160 dpi?

    My Samsung D900 has a 200 dpi screen (320 x 240 pixels), my Dell X51v has a 215 dpi screen (640 x 480 pixels).

    Besides, 'dots per inch' is a pretty irrelevant measure of the quality of a screen.

    I think I've figured out why the iPhone has no 3G - there just wasn't enough space left inside thing after Apple had fitted their reality distortion circuitry.

    It's certainly the only explanation for some of these rabid iPhone fanboy posts.

  44. Dax Farrer

    @Andrew Thomas

    Quick before anyone else gets there 1st.

    Illegal downloads outweigh legal by 20:1. MP3 revolutionised music, the iPod has and continues to have, nothing to do with it. Most people just rip their CD's to their device, just as they do if they had bought a zen, or any other bit of kit.

  45. Anonymous Coward
    Anonymous Coward

    P2P

    Here's some statistics: As of January 9, 2007, over 2 billion songs have been downloaded from the iTunes Music Store. In the UK it has an 80% share of downloaded music. It's totally dominant. More importantly, it is so easy to use that it introduced music downloading to people who would never usually do it.

    How can you say they didn't revolutionise digital music?

    Over the same period how many MP3s were downloaded from P2P sources?

    If anything, the two main drivers in digital music were (ignoring the CD of course ;) ) Winamp and P2P networking, I would imagine most people who now own an iPod were downloading MP3s and playing them in Winamp well before MP3 Players became mainstream, and probably still do.

  46. Gavin

    I can't see the hype

    Its a phone, by the comments its sounds like apple just mugged your dear old grandma.

    what the hell is wrong with a phone the phones, god i actually hate smart phones, they do everything so annoyingly poor that you wait till you get home anyway.

    yes i am a techy, but untill i have an employer that will let me admin servers over ssh while drinking beer on the beach i really cant see the point in smart phones.

  47. Chris Jackson

    Is it just me...

    Is it just me - or is it obvious to everyone that Apple and Orange go together best?

  48. Rob

    Is it just me... no...

    .... that was a good call, they be a good partnership like the 2 old gits on the Muppet Show if you catch my drift :)

    P.S. Oh and Andrew please shut up, I have to do extra scrolling to skip your posts and read the ones that have a realistic opinion.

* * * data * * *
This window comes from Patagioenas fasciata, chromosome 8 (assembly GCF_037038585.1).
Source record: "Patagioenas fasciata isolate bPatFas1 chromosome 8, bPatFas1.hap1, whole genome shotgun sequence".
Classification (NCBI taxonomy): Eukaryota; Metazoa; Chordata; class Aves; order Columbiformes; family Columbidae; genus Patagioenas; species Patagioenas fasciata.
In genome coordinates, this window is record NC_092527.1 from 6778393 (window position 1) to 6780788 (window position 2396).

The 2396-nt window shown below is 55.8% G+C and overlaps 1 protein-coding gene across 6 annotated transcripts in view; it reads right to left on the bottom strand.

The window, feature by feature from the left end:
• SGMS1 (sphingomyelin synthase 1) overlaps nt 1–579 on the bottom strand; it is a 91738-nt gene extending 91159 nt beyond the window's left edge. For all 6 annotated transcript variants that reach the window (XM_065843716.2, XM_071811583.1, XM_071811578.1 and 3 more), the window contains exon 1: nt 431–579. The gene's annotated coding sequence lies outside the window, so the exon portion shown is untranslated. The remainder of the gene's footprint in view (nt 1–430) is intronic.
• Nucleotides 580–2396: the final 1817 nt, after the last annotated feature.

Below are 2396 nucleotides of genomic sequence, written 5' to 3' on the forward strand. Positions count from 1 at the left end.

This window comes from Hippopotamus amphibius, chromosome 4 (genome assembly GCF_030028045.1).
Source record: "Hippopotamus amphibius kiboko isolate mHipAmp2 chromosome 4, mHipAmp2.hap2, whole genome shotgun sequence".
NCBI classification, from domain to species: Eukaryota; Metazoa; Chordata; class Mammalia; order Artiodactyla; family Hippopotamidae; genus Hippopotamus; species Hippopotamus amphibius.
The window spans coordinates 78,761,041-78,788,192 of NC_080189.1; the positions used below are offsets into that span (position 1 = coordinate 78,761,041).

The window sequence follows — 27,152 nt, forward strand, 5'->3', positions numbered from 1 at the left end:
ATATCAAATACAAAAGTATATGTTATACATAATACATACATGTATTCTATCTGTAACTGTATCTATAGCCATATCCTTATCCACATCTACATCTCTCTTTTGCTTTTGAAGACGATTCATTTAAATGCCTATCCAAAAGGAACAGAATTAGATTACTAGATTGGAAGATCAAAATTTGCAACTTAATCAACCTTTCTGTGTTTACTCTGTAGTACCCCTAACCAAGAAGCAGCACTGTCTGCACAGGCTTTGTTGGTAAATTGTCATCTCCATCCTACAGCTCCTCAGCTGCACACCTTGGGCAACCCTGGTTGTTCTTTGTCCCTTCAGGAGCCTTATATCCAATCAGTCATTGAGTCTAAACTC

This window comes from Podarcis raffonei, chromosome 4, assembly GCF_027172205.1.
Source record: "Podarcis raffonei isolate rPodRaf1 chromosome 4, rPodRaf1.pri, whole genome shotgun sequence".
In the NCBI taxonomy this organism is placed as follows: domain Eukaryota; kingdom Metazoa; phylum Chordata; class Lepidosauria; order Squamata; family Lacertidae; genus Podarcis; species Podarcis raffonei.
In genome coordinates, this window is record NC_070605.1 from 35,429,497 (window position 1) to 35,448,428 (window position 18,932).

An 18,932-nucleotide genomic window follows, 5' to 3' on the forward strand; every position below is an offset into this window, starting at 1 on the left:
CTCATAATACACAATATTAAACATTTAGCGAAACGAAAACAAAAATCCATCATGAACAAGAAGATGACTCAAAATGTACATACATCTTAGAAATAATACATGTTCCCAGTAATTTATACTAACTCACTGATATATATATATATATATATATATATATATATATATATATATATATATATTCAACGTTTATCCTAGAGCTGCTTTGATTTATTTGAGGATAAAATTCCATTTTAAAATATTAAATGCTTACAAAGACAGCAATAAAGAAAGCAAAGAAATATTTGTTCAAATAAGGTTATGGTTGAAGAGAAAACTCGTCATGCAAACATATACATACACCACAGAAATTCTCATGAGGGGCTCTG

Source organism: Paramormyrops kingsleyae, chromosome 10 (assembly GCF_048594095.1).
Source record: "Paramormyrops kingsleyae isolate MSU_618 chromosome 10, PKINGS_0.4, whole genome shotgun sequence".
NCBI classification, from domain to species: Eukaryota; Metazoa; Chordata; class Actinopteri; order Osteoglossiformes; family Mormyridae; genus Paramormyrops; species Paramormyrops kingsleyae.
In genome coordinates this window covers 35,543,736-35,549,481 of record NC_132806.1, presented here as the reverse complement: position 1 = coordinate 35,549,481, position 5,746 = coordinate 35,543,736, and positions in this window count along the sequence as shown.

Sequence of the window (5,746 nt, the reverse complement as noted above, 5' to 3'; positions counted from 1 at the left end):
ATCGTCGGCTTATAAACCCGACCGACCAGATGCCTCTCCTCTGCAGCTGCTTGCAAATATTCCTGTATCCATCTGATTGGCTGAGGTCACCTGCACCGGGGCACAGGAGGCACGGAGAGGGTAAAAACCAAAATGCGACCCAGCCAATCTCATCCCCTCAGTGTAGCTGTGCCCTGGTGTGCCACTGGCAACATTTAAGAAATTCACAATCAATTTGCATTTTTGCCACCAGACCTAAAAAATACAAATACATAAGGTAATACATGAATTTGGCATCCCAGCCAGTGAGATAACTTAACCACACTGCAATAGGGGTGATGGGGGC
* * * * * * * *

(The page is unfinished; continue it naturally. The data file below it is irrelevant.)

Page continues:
49. Dillon Pyron

    3G on AT&T

    I have access to 3G on AT&T. I fail to see why Apple didn't go that route. I currently have a 2 1/2 year old Moto V551 (okay, 2 year old, I went diving with it in my pocket. The phone isn't any good when you take it to 65 feet, but the SIM worked). It does everything I need. AT&T offered me a "first in queue" chance at two iPhones (two lines). I passed. Although, if I want a smartphone, WM doesn't get very high marks, either.

  50. Anonymous Coward
    Anonymous Coward

    Most EU networks pretty much skipped EDGE

    Did many EU networks even take EDGE all that serious? Most pumped their money into 3G and launched most of their video-based services on basic 3G handsets...

    What's the status of O2 UK's EDGE rollout? Or, is it mostly standard GPRS ?

    It would give a good indication of whether the Euro iPhone will be 3G or not.

  51. Mike ECI

    Re: Andrew Thomass

    What is it with apple fanboys, quite obviously and proveably the iphone is a retarded overpriced plastic bauble for posers, hairdressers, nancy boys and designer-spectacled Nathan Barleys.

    - rubbish camera

    - rubbish connectivity

    - browser is sub mini-opera, sub a lot of other mobile browsers

    - overpriced

    - poor 3rd party support

    - touchscreen is clunky (wait until you actually try it)

    The big shiny screen though is ideal for the average end user to adjust their gelled quiff in the reflection before entering their local cafe for a mochachino, and its glint will hopefully easily attract the eyes of lurking criminals to administrate a stiff (and well deserved) beating, and henceforth robbery of said device on the streets near to apple stores.

  52. Anonymous Coward
    Anonymous Coward

    Andy Thomas brigade...